Yet another article compares Medical therapy with PCI (Stenting) in patients with stable Coronary Artery Disease. This time the focus was on control of angina symptoms, rather than survival. However, its conclusions were similar in that in this group of stable patients, medical therapy alone has become just as effective as PCI (75% vs. 77% control of symptoms).
What surprised to me is that in the studies reviewed here, these results were observed with relative simple medications and without additional behavior modifications such as exercise, weight loss and cessation of smoking. In addition, while this type of therapy has been around for a long time, PCI as an intervention has continued to evolve (although the new drug eluting stents were not included in this review).
Since PCI for stable CAD does not prolong life, protect against progression of disease or future heart attacks, the only benefit is temporary relief of angina.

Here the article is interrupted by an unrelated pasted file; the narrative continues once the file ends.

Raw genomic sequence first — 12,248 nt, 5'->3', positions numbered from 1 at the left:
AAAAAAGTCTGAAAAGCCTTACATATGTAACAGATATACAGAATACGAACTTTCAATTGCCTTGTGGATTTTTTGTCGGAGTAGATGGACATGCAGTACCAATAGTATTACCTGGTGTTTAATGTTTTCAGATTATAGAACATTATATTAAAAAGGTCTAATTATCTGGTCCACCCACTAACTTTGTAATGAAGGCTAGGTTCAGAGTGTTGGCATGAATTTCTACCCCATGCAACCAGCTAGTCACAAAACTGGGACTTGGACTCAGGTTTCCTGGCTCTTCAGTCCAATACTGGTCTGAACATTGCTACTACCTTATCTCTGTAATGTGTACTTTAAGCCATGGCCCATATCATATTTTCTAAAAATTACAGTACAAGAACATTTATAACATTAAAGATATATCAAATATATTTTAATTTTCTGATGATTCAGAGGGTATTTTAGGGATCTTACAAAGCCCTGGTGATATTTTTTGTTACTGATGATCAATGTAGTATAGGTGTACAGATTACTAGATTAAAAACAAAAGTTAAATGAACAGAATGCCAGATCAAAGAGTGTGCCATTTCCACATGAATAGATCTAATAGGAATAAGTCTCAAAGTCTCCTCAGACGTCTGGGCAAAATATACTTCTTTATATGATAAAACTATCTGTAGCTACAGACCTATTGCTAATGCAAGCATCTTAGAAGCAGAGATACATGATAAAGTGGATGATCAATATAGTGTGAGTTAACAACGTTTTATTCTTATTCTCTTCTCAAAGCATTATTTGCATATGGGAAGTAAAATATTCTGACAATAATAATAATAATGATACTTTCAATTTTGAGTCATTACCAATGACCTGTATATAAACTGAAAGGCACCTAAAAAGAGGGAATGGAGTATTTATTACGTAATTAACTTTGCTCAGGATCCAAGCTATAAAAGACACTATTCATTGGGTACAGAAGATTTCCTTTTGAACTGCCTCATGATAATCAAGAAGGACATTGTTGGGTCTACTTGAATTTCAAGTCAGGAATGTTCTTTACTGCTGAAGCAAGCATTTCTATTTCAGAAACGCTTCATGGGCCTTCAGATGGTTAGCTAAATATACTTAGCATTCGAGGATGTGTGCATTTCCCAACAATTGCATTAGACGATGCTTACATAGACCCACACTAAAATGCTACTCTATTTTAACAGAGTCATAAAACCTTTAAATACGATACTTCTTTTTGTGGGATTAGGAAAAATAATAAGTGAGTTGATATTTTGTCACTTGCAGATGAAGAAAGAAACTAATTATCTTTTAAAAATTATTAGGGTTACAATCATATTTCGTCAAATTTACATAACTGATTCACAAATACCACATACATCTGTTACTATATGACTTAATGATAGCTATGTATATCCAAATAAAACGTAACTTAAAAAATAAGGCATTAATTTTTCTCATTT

It is therefore reasonable to conclude that a combination of Optimal Medical Therapy (which includes also behavior modifications) will benefit a stable patient more than PCI.
If added to the potential complications, a recurrence rates of 50% and costs of PCI, as well as the risks associated with anti-platelet therapy and non-cardiac surgery, it is hard to justify stenting in these patients.
I realize that this yet another blog about the the excessive and occasional inappropriate use of PCI in the treatment of Coronary Artery Disease, but this the direct result of a therapy that is not being adjusted despite overwhelming evidence to do so.
Practioners usually know long in advance what works – long before reviews such as this one become available. I certainly did!